As the population ages, more people—particularly women—will be sandwiched in between taking care of their parents or other family members in need and their children.
Take telenurse and nurse educator Kathie Wells, RN, BSN, CCM. At age 55, she is juggling full-time work, while raising school-age kids and caring for her husband Robert, 64, who was diagnosed with Parkinson’s disease (PD) in 2002.
As a nurse, Wells understood the onset and progression of PD, which often includes motor symptoms such as tremor, rigidity and balance issues. But her husband’s disease progressed in a surprising way when he began to see and believe things that weren’t real.
PD is a neurodegenerative brain disorder often involving both motor and non-motor symptoms, including hallucinations and delusions.
When those symptoms appear, it may be Parkinson’s disease psychosis (PDP) and it occurs in more than half the people with Parkinson’s during the course of their disease. Yet, only 10 to 20 percent of patients will proactively report their hallucinations and delusions to their doctor.
When Wells’ husband began to experience delusions, she found his behavior frustrating and alarming. For example, Robert would spend hours in the yard digging up garden stones, convinced he’d found valuable “treasure.” Neighbors remarked on Robert’s behavior and his children wouldn’t invite friends over to avoid them seeing their dad relentlessly digging. Robert’s delusions combined with his other PD motor symptoms were hard for Wells to manage. She struggled to get enough sleep caring for Robert, and their children were hesitant to go out in public with their father because he shared his treasure hunting stories with strangers all the time.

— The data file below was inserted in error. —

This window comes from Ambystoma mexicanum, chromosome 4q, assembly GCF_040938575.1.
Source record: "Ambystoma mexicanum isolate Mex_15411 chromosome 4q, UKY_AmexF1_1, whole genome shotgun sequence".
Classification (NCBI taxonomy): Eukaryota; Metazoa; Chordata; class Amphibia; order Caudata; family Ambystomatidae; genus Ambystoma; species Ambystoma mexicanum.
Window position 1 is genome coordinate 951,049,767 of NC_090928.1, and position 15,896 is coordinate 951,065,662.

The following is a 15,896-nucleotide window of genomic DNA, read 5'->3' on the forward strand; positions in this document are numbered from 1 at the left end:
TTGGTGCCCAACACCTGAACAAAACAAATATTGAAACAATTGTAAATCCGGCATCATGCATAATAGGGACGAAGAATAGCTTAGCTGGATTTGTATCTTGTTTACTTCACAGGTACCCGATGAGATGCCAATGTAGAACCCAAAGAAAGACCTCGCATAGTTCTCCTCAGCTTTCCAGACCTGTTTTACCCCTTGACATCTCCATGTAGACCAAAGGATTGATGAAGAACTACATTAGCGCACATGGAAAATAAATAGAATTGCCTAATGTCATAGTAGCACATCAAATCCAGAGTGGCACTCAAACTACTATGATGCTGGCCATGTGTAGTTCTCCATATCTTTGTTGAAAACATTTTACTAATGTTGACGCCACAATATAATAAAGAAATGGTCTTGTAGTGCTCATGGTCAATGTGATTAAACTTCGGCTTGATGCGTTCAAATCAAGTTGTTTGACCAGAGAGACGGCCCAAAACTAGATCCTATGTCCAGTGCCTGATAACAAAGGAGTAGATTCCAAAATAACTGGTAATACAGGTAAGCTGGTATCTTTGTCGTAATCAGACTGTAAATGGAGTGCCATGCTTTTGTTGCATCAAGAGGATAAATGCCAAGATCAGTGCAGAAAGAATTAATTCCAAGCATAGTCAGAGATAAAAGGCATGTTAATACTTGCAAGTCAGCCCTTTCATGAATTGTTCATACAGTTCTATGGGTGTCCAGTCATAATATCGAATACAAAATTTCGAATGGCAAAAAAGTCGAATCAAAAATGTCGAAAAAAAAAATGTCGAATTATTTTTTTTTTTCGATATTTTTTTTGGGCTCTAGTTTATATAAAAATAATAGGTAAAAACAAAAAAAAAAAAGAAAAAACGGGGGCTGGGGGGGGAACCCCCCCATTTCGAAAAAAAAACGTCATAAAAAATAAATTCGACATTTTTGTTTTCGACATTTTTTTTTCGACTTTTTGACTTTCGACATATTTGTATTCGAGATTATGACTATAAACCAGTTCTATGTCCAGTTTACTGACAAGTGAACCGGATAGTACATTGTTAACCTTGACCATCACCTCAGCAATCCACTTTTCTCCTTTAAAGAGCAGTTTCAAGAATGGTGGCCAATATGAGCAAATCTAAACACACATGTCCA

While there’s currently no cure for PD, there are different treatment options to address both motor and non-motor symptoms. Wells says it was a relief when her husband’s neurologist suggested an FDA-approved medication indicated for the treatment of hallucinations and delusions associated with PDP.
Wells recommends the following to caregivers of people with Parkinson’s.
• Consider talking to a professional, as caregivers are more likely to experience relationships or social life suffering and emotional stress than non-caregivers. Likewise, caregiving can take a toll on physical health. Take time to sleep, de-stress, eat well and exercise.
• Seek logistical and emotional help from family, friends, support groups and advocacy groups, who often have free resources available. For example, the Parkinson’s Foundation has advice for caregivers and a helpline staffed by nurses, social workers and therapists.
• Even if you understand your loved one’s condition, report new symptoms or concerns to a healthcare provider as they arise. “I now know that delusions along with hallucinations are telltale signs of Parkinson’s disease psychosis, however, I didn’t recognize those symptoms immediately,” says Wells.
For more information, visit www.moretoparkinsons.com.
Remember that you’re not alone. Support exists to help you manage the struggles associated with caring for loved ones.
–Content courtesy of Statepoint